Hello everyone, and welcome back to another edition of Unsung Artists, where we spotlight some of the releases we weren’t able to cover over the last month — and July 2020 was a busy one! From soloists like Eric Nam, to sub-units such as Exo-SC, and groups such as Ateez and GFriend, from summer fun in Zico‘s “Summer Hate” to grief in Somi‘s “What You Waiting For“, July 2020 served up a wide range of themes, concepts and sounds.

In this edition, I’ve chosen releases that stood out not only because of the musicality and accompanying MV, but also because of their significance to the idols’/artists’ careers. Some of these artists have been struggling against their agencies due to lack of necessary support, others have come together for a rare, joyful collaboration that must not be missed, and yet others are going their separate ways. It’s always interesting to learn about the backstory behind a release, and here, I hope to bring you some worth noting.

Lee Hi, “Holo”

Consigned to the infamous dungeon while with her previous agency, YG Entertainment, Lee Hi has now moved to AOMG and begun a new chapter in her career. Thank God, for the lack of attention given to her release schedule at YG was nothing short of criminal. In “Holo”, her first single since “No One” in May 2019, Lee Hi brings her expressive voice and powerful musicality to a beautiful, soulful and emotive song.

In an interview with Forbes, Lee Hi clarified that the most important message of the song is “loving myself”. This is evident throughout the lyrics and the MV. While stressing on her intention to stop crying and start taking care of herself in the chorus, she also observes in one of the verses,

Is it that important to compare who’s better between others and me or me and others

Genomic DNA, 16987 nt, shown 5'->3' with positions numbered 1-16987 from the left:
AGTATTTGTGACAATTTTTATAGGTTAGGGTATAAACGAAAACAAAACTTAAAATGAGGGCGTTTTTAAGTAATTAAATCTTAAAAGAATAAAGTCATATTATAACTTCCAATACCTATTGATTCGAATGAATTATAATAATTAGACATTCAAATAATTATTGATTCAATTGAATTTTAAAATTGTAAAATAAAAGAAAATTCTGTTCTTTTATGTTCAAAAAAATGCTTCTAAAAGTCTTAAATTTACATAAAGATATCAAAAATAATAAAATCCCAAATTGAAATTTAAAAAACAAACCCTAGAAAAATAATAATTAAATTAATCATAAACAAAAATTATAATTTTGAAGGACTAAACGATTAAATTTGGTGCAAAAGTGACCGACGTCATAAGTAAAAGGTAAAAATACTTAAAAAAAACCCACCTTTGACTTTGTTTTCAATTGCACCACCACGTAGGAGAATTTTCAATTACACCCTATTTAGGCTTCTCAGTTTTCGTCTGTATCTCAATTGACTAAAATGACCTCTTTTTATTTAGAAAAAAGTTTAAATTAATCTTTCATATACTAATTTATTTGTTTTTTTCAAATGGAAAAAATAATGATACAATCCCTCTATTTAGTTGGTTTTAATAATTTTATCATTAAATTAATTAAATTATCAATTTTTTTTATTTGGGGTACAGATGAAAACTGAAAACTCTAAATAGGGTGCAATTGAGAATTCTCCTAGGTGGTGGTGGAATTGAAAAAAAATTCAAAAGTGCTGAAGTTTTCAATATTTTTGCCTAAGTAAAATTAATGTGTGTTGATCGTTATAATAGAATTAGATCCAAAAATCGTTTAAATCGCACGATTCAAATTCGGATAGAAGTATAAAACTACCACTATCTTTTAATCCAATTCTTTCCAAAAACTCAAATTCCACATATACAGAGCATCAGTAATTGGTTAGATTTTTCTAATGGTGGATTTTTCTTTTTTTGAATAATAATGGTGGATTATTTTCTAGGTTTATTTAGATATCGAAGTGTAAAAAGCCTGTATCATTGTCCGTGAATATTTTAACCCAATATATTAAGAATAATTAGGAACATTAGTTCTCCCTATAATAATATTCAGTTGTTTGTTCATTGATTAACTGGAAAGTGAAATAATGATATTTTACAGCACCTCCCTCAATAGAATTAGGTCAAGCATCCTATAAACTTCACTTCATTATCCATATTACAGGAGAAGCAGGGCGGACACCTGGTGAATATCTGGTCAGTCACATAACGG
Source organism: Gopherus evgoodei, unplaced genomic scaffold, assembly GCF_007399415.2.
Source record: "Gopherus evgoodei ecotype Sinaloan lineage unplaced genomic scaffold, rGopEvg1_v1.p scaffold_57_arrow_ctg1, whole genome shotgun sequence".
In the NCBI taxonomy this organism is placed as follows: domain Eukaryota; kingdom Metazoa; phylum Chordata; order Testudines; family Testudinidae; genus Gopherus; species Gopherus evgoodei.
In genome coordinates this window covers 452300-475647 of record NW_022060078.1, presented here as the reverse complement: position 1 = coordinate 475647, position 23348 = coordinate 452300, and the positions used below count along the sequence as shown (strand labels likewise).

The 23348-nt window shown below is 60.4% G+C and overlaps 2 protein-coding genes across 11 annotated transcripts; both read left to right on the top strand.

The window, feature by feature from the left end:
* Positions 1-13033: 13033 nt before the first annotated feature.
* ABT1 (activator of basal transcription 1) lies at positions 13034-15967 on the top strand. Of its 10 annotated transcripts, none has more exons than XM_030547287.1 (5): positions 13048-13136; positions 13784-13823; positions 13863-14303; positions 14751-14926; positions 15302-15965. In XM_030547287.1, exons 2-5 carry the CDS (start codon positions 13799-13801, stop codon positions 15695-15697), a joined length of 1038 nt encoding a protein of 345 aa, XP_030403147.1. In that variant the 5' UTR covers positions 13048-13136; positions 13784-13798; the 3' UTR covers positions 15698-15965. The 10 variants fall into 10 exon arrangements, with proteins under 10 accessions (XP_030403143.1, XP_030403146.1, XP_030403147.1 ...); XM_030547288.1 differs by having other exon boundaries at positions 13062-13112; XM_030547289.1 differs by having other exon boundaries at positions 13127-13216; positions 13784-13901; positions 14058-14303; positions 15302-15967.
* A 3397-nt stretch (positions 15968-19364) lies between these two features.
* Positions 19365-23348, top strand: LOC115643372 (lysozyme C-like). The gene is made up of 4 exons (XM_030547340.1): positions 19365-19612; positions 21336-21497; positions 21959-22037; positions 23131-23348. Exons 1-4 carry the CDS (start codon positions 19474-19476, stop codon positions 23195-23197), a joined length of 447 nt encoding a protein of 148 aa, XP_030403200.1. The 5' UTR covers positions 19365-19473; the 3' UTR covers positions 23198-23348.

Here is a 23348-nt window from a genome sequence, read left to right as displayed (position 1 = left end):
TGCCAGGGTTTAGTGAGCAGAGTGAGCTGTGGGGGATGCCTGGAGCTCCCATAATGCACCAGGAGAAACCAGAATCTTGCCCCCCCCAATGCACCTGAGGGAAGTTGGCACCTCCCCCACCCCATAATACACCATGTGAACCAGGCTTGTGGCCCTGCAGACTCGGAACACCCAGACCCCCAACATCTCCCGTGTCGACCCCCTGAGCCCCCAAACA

After countless nights of suffering, I finally get it now

I’m too precious to just sit around and worry
Take a look inside of your heart without a cover
It’s okay to be yourself
It’s gotta stop

The MV features Lee Hi and a young girl, presumably her younger self, in natural make-up and simple, unstained, white dresses. The emphasis is clearly on purity of mind and soul. We know Lee Hi has had a difficult time with her career at YG, and the MV shows us that she has emerged at end of a dark tunnel, still able to love herself as she did when she was young. However, the end of the MV and song indicate that all is not right just yet (“One day it will stop”, meaning the loneliness hasn’t stopped yet) but we hope that it soon will be.

eaJ, “Pacman”

Day6’s Jae has been releasing solo music for free on his personal Soundcloud and YouTube accounts under the name “eaJ”, and if, like me until recently, you’re not aware of this, we need to correct that now. Usually on the sadder side, eaJ’s songs are mostly about a relationship gone bad. Although the listener doesn’t know who or what Jae is alluding to, the unusual format of the songs — with their short lengths (all under 2 mins), free availability, relatively uncomplicated soundscape, and simplistic MVs — give them a surprisingly intimate feel.

“Pacman” is a gorgeous, heart-wrenching rendition of a relationship in which one feels they are bring played with. It begins rather simply, and builds up to a powerful and moving climax. Strangely, unlike when with Day6, Jae’s enunciation isn’t very clear. This may have been a deliberate choice, intended to convey the dramatic lyrics — a task that Jae’s soaring vocals accomplish beautifully. I wouldn’t say that the listener feels his pain, but one does feel that Jae himself feels pain, and that the emotion is overbearing.

Oh it’s killing me how
Fear is holding me down
But I wanna hold you

Oh I might burn to the ground
But see me burn with a smile
If I die it’s with you

Jae wrote on Instagram that, “50 proof was my favorite. Pacman is everyone else’s”. Can’t deny the truth of this. Sadly, recent posts on Twitter suggest that JYP has not given Jae the support he needs with his solo endeavors, be it his work with Dive Studios, or as eaJ, or otherwise. For my own selfish need to hear more good music, and my newfound fondness for this artist, I hope JYP does better, soon.

1THE9, “Bad Guy”